Exhibit 1: Factors Have Delivered Strong Returns Relative to the Market
|Return||Standard Deviation||Sharpe Ratio||Up Capture Ratio||Down Capture Ratio|
|Russell 1000 Momentum Factor Index||7.18%||13.74||0.48||97.50||95.02|
|Russell 1000 Quality Factor Index||8.35||13.04||0.58||95.23||85.19|
|Russell 1000 Size Factor Index||9.95||17.14||0.56||120.22||110.40|
|Russell 1000 Value Factor Index||8.43||15.37||0.52||105.92||99.43|
|Russell 1000 Volatility Factor Index||7.02||12.27||0.51||85.43||79.28|
|Russell 1000 Yield Factor Index||7.98||13.04||0.55||88.60||78.10|
|Russell 1000 Index||6.92||14.40||0.45||100.00||100.00|
Sources: FTSE Russell, Morningstar, OppenheimerFunds, Inc., time period includes 7/1/01 to 9/30/17. Past performance is no guarantee of future results. Charts and graphs are provided for illustrative purposes only. Index returns shown may not represent the results of the actual trading of investable assets. Certain returns shown may reflect backtested performance. All performance presented of the factor indices prior to the index inception date (September 30, 2015) is backtested performance.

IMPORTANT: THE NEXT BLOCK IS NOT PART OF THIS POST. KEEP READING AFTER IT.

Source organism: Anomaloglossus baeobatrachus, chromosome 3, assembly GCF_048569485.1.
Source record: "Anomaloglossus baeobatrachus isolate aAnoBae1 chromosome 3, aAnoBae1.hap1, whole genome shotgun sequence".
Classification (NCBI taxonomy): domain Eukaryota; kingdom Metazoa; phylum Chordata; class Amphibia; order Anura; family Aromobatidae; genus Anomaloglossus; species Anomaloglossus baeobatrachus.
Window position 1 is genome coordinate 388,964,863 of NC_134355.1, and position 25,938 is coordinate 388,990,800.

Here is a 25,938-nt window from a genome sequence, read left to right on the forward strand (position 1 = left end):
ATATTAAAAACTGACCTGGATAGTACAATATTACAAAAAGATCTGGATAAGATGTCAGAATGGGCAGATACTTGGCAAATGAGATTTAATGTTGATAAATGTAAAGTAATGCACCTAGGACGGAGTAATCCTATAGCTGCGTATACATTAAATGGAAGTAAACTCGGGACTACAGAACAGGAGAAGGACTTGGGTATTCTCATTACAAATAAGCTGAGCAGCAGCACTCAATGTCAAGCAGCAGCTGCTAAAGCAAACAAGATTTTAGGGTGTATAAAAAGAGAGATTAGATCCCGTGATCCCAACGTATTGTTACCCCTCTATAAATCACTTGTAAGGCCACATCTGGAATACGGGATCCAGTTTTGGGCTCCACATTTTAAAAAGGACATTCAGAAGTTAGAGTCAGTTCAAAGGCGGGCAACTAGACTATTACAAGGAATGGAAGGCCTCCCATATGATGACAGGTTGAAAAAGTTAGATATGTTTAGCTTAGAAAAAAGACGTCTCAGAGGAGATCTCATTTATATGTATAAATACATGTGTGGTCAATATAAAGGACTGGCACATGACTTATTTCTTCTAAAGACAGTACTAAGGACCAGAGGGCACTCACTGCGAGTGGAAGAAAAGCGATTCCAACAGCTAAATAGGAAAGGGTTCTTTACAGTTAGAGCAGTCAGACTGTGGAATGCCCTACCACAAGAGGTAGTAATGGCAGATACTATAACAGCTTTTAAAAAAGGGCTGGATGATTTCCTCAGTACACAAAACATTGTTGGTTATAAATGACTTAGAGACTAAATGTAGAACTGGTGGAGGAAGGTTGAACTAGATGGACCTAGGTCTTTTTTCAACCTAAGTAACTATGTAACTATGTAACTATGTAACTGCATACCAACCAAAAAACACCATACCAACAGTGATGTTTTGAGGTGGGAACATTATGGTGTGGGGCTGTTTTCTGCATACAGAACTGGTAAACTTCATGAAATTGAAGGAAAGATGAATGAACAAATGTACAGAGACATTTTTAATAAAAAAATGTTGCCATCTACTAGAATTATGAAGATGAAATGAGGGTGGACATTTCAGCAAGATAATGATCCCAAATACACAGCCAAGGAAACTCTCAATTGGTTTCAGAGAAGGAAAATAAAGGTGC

There are both behavioral and risk-based reasons why factors can help improve investor outcomes, whether the goal is to enhance performance potential or reduce risk. Let’s examine the Value factor. From a behavioral perspective, investors have a tendency to bid up growth stocks on the assumption that their future prospects are as good as their past results. For this reason, growth stocks are persistently expensive and value stocks are relatively cheap. From a risk-based perspective, because value stocks have greater leverage and lower margins, they may be less adaptable to changing economic and business conditions. In other words, Value may work because humans make mistakes about pricing in future growth and/or the companies themselves are riskier and investors are compensated for taking that risk. (In a future blog, we will examine potential behavioral and risk-based reasons for outperformance for each factor.)